MARTIN: A big one is promotion, Steve. The U.S. military recently commissioned its first female four-star general - this was a very big deal. Anne Dunwoody is her name. And she rose through the ranks in logistics, not through artillery or infantry command positions. That's important, because those are the jobs, if you can tick that box that says I led troops in combat, that's what gets you on the fast track to big promotions. Women can't have those jobs so it puts them at a disadvantage.
INSKEEP: So women say they're already in harm's way, they want the benefit of a promotion for having been in harm's way. But what's the argument against formally allowing women to serve in combat?
MARTIN: It's really an issue of should they be doing this, and there are a whole range of issues people have and point to. Pregnancy concerns: What if a woman in a combat unit gets pregnant and then can't deploy when her unit needs her? Another big issue is privacy: perpetual concerns about how men and women can undress and carry out bodily functions in really tight, intimate living conditions. And then there's unit cohesion: Does having a woman around in some way create distractions in a unit?
INSKEEP: Aren't there already these problems if women are out in these small units in remote places in Iraq and Afghanistan?
MARTIN: There are, but the issue is whether or not to make the systemic change - change the policy and acknowledge that. That's really what we're talking about.
MARTIN: And Kayla Williams - remember, this was the Army intel officer I spoke with - she spends a lot of time thinking about this issue of unit cohesion -and she describes in her unit the utter boredom that infected them for days on end as they waited to pick up intelligence. And there was nothing to do, nothing to distract them, so they made up ways to kill time. Take a listen.
Ms. WILLIAMS: They played a game of throwing rocks at each other's pants to try to get the rocks through the holes that had developed in the crotches of all their pants, and later they started throwing rocks at my boobs as well as part of this game. So is that harassing me or including me? Treating me the way they were treating one another?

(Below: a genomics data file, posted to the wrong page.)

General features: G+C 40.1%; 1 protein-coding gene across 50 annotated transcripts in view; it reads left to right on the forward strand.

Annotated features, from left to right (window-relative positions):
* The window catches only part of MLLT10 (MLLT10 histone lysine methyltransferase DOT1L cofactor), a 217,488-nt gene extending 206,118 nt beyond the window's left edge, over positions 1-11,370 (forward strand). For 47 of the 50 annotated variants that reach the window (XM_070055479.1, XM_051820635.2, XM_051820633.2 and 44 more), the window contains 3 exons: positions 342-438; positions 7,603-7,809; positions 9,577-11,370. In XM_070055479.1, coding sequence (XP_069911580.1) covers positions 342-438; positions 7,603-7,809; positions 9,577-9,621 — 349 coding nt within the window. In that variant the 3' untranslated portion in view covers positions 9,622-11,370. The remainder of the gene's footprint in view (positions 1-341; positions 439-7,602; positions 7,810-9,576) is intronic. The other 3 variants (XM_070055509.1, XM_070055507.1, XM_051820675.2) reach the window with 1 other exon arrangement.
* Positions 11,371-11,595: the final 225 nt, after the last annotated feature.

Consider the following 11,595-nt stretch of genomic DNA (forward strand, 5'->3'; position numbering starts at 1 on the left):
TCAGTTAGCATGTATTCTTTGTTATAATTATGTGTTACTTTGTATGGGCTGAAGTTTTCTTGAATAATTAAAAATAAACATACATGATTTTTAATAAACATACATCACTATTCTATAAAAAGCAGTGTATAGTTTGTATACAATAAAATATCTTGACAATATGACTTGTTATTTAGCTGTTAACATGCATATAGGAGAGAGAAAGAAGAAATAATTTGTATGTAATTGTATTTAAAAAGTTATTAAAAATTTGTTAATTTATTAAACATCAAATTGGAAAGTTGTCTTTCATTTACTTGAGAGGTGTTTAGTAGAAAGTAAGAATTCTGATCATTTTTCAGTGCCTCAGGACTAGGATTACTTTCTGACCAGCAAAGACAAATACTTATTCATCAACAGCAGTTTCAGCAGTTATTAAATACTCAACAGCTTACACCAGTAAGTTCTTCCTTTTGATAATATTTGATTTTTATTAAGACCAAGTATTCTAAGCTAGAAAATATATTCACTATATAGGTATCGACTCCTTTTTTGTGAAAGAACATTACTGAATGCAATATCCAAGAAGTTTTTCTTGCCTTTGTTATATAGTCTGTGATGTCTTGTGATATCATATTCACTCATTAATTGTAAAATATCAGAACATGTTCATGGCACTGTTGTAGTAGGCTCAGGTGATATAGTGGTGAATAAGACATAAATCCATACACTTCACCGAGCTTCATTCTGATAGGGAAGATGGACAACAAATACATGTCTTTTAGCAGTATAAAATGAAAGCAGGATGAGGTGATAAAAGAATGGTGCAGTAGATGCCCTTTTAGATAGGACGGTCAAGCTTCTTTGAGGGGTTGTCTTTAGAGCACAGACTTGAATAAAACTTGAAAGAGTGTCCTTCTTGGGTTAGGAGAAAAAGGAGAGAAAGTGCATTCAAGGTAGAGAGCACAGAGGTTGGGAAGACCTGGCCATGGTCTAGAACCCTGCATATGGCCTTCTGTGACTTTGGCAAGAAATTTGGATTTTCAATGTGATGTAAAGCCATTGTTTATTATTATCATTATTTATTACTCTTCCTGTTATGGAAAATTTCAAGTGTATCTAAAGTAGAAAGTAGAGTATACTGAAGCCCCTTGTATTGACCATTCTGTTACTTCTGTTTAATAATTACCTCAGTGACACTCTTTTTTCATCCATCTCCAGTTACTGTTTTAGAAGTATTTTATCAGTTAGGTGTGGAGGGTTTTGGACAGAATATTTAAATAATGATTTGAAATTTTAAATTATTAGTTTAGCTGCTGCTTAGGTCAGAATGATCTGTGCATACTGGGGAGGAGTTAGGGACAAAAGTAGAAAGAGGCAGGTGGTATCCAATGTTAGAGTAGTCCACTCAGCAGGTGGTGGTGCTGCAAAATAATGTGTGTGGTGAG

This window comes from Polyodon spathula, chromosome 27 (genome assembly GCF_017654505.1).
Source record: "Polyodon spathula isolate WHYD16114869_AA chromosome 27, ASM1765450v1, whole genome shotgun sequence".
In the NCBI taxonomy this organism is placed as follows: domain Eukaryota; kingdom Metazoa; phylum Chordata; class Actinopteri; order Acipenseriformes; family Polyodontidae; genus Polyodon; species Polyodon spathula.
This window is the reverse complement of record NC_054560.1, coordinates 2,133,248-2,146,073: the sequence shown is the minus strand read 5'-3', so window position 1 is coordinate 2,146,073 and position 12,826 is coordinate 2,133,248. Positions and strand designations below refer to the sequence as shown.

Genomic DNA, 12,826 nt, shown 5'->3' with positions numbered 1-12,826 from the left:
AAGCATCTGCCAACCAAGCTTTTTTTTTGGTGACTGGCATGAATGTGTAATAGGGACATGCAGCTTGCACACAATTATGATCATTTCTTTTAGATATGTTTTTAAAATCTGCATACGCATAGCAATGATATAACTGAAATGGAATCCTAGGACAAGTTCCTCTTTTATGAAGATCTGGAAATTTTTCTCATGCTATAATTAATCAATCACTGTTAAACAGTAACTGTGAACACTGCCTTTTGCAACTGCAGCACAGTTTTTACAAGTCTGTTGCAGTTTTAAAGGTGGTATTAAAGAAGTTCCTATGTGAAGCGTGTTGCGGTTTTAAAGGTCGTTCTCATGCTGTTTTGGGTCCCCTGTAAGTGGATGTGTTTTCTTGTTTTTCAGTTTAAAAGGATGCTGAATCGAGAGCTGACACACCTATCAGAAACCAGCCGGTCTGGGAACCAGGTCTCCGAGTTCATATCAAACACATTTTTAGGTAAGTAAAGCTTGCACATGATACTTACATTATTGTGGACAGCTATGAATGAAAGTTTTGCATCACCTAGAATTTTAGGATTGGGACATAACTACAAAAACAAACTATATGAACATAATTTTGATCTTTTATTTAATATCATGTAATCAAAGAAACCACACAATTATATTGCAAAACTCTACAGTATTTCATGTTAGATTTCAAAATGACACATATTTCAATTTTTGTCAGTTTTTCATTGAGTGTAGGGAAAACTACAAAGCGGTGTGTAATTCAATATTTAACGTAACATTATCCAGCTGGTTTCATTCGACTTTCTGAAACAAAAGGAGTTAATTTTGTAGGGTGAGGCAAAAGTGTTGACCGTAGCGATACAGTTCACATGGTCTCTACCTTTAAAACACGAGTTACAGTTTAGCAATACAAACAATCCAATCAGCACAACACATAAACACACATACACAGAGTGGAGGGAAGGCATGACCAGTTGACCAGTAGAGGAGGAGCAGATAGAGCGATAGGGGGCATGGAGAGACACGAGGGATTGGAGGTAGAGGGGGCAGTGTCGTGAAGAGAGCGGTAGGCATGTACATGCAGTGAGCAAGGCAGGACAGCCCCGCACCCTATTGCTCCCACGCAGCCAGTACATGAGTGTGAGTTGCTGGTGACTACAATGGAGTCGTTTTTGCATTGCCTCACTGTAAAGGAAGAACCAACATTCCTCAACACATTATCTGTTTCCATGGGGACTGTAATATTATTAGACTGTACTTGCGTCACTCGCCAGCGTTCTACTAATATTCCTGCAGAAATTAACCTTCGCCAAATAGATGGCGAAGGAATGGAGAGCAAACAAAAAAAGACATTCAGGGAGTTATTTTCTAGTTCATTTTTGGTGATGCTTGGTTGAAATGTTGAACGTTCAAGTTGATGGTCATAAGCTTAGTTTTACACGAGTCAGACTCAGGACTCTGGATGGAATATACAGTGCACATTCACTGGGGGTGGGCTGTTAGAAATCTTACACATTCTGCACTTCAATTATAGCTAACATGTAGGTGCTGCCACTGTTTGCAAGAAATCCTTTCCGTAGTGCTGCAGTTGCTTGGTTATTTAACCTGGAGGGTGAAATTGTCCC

MARTIN: What did you think?
Ms. WILLIAMS: I thought I was being included and treated as one of the guys, but it's never that simple.
MARTIN: In fact, Steve, sometimes it got really complicated.
Ms. WILLIAMS: They would include me in their camaraderie, but at the same time sometimes it would slip over a line and they would, you know, want to see my boobs or - it was just tricky. Later I came to think that if I wanted to avoid things going in a direction I wasn't comfortable with, I had to keep that line much crisper.
INSKEEP: Now we're moving up to the question of sexual harassment.
MARTIN: Most definitely, and this is something the Pentagon says it's taking very seriously. Another issue that critics point to is why this policy should be rolled back. You get men and women in this situation, bad things are going to happen.
Just last week, a group of veterans and active duty service members actually sued the Pentagon, saying some military commanders aren't doing enough to prosecute sexual assault cases.
But as Kayla Williams pointed out to me, one source of the sexual assault problem is that women actually aren't seen as equals by other troops.
Ms. WILLIAMS: I believe that the combat exclusion actually exacerbates gender tensions and problems within the military because the fact that women can't be in combat arms jobs allows us to be portrayed as less than fully soldiers.
MARTIN: So now, Steve, we're back to the Pentagon's combat exclusion policy. Should women be allowed to serve in these ground combat units or not? That military commission we talked about, they're expected to hand down a recommendation next month to Congress that says this policy should be changed.
MARTIN: NPR's Rachel Martin is covering this story, and we want to hear what you have to say about all this. If you want to discuss it more, go to NPR's Facebook page and we'll respond to some of your questions and comments later in the week.
Our coverage continues here on MORNING EDITION tomorrow when we'll hear the story of a woman who was awarded the Silver Star for valor in combat - the first woman since World War II to get that honor.
Sergeant LEIGH ANN HESTER: I can't tell you how many times that, you know, our squad got blown up. I mean, it's more than I can count, probably. I mean, it was nothing for us to get shot at, you know, every other day or more.
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INSKEEP: That's coming up tomorrow on MORNING EDITION. And you can trace the history of women on the front lines today at NPR.org.
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INSKEEP: This is NPR News.